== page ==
Senator Roger Wicker of Mississippi joined me this morning to discuss the needs of the Navy (and my Washington Post op-ed on how to fund them in part):
HH: Pleased to welcome to the program, I think for the first time, Mississippi Senator Roger Wicker. You can follow him on Twitter, @SenatorWicker. He is a member, one of the senior members of the United States Senate committee on Armed Services. And on June 8th, they are going to have a hearing there on the posture of the Department of Defense of the Navy that will include the acting secretary of the Navy, Sean Stackley, Admiral Richardson, CNO, and General Robert Neller, Commandant of the Marine Corps. That’s going to be an interesting hearing, Senator Wicker. But I wanted to talk to you about what you said last week. We do not have the Navy we need, do we?
RW: We surely don’t, but look, thanks for having me on, and you’re right. It is my first time on the show. Hope it’s not the last.
HH: No, I’m glad to have you. It is great. You were one of the people who actually know the Navy and know the Armed Services like your colleagues, John McCain and others. And when I saw you last week giving testimony, or talking to witnesses about the fact, we are at 274 ships. This is just not big enough, Senator.
RW: Absolutely. And so we’re going to make the case that 355 ships is the right number. And we’re setting out step by step to do that through hearings and talking to people who do this for a living, whose job is the security of the United States and our national and international interests, and I hope when the process is over, the American people are with us on this.
HH: I think they will be, but can you, what was your reaction to the OMB budget that came up which didn’t even add one ship? Then, they went back and scurried around and threw in an LCS or one of the whatever they threw in, they threw in one of the frigates. What did you make of the OMB budget?
RW: Well, there was a disconnect there, there’s no question about it. But you know, I haven’t really ever, in 22 years in the House and Senate, worried too much about the president’s budget. There, they have a very short shelf life. And if we get the top number right, which we need to do by lifting Defense sequestration, then the Armed Services committees in the House and Senate, and the appropriators, can, we can move the numbers around and get us where we need to be the first year. So it was a bit disappointing, but I didn’t spend much time worrying about the OMB numbers.
HH: Oh, that’s a relief, because it’s just, it’s wholly inadequate to the task. But now to the question about the sequester, Senator Wicker, how do we get rid of that? And I mean, you have reconciliation instructions that allow you to do things with 51 votes, but I don’t know that your Democratic colleagues are going to participate in getting the sequester lifted without paying a price somehow.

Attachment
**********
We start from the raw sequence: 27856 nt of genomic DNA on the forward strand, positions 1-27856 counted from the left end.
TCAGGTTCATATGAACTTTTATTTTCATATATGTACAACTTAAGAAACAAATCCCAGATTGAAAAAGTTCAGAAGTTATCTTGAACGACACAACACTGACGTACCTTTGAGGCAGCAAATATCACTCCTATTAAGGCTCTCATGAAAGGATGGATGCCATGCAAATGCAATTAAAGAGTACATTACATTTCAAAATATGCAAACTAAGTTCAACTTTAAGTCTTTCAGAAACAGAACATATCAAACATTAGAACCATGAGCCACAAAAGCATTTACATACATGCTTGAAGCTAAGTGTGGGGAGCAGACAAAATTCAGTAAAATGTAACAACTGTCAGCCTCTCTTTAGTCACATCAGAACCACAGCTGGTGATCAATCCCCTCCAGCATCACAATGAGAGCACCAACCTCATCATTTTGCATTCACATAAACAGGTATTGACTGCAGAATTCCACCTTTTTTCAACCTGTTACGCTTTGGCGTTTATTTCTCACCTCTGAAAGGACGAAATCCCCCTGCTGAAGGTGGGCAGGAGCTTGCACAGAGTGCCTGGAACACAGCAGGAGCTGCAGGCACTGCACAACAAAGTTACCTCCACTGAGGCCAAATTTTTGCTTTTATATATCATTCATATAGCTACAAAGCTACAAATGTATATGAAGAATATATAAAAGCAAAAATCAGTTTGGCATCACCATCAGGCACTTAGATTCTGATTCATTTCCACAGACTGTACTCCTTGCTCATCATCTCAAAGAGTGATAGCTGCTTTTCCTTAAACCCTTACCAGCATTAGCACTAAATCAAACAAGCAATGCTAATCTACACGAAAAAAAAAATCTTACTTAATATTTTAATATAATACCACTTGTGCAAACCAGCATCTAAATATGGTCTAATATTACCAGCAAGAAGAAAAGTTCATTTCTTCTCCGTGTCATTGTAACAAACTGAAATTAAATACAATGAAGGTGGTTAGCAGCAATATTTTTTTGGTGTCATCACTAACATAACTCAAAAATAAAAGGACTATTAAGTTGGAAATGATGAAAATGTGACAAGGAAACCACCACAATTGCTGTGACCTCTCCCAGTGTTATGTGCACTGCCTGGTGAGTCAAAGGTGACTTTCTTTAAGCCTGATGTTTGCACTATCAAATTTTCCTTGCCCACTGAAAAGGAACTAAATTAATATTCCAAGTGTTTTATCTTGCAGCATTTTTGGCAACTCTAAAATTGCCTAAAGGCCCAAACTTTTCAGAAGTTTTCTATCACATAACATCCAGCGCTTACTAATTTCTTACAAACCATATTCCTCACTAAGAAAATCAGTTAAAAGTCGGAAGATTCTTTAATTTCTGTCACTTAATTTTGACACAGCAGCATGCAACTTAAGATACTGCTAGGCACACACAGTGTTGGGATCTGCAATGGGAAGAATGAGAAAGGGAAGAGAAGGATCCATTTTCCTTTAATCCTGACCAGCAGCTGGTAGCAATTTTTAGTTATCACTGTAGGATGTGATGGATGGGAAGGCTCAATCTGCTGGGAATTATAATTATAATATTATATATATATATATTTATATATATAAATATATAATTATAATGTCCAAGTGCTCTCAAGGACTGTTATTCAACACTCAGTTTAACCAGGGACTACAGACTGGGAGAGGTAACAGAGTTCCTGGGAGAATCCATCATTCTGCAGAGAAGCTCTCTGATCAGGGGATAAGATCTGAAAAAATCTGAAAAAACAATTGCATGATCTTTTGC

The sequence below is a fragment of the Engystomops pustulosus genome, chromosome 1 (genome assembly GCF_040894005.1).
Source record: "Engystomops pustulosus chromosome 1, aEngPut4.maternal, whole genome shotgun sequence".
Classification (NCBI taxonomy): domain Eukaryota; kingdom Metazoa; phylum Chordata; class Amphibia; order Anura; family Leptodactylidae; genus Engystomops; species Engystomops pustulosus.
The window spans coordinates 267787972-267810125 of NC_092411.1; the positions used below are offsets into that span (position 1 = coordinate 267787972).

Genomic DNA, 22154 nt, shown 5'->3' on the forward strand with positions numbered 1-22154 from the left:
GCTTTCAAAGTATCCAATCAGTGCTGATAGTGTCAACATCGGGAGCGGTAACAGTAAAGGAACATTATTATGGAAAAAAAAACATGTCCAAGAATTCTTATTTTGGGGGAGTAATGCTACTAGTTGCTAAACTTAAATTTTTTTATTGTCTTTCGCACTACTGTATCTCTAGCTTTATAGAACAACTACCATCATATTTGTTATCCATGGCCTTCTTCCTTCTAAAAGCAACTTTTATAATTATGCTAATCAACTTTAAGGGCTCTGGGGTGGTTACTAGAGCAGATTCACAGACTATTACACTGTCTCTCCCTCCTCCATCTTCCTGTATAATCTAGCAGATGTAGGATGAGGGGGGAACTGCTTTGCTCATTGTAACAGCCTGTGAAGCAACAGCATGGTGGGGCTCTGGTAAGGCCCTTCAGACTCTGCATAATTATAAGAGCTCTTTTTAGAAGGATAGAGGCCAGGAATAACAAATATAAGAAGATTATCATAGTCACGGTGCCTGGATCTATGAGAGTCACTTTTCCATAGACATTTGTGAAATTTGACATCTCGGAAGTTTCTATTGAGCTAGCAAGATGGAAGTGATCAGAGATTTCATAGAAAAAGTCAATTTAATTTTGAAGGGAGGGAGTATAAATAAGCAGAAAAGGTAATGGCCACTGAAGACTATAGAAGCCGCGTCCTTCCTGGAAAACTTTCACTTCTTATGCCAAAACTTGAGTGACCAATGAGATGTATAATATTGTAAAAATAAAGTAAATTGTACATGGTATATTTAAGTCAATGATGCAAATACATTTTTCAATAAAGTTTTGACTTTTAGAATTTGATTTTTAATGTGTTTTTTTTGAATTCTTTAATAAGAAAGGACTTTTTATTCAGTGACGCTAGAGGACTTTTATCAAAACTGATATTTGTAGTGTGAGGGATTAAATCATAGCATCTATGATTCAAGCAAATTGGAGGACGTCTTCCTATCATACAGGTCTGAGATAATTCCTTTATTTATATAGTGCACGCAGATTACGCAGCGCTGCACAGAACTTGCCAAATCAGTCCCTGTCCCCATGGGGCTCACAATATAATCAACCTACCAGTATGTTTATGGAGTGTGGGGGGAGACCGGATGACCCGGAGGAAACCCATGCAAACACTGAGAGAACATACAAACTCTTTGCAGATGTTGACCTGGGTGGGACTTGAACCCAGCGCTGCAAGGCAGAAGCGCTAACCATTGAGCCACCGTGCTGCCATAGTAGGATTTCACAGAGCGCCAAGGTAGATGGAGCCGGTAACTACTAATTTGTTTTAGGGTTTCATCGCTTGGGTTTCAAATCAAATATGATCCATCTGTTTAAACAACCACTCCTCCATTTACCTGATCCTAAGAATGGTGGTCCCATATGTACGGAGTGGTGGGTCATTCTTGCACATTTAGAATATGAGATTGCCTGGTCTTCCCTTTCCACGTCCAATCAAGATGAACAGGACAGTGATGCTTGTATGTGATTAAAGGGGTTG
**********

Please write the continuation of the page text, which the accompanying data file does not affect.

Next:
RW: Well, that’s why I say we need to make the case with the American people. This is not only a matter of national security, but it’s also part and parcel to building up our economy. We can’t have a first-class economy. We can’t get back to manufacturing to the extent that we need to, to trade, to shipping, to getting consumers what they want at the stores, without the sea lanes being open. So we need to make this case to the American people that it’s a matter of security, and also it’s a matter of jobs. And once we do that, then policy will come along. And we have to be leaders in that respect.
HH: Now shipbuilding occurs across the United States from New Hampshire to Florida, from Mississippi to Wisconsin, and component parts across the United States. It is a jobs program that is also a national security program. But the ship mix matters a lot. I’m not sure what they build in Mississippi. You can inform me of that. But how do you see the ship mix changing, Senator Wicker? Based on the testimony you’ve received, and obviously you’ve got more hearings coming up on this. But I think a presidential promise of 355 needs a presidential plan that he signed off on.
RW: Well, we’re going to listen to the experts on this. So I really, I wouldn’t give you a list right now, but we’re going to talk to the people who establish the need to start with. And basically, what they said is in a perfect world unconstrained by budgets, we would have 600-plus ships, and that would get us where we need. Then we look at what the economy can afford in terms of a shipbuilding budget, and it’s 355. And that is now the requirement. So we’re going to listen to, we’re going to listen to the admirals and generals, and be guided by that. And the mix may change. And who knows? You know, five years from now, there may be unmanned ships that can do part of the job.
HH: Of course.
RW: But we need to get started. We need to get started with what we know we can build. And you know, the good thing is we had the shipyard people come in, and also the shipping association executive, and we can do this. We don’t have to build a whole bunch of new shipyards. Our current yards, and you mentioned a lot of places, also California builds a lot of ships, too. They make them on the West Coast. We can accommodate what is needed in the early years of this to get us to the growth rate, and I would hope to 355 in a couple of decades.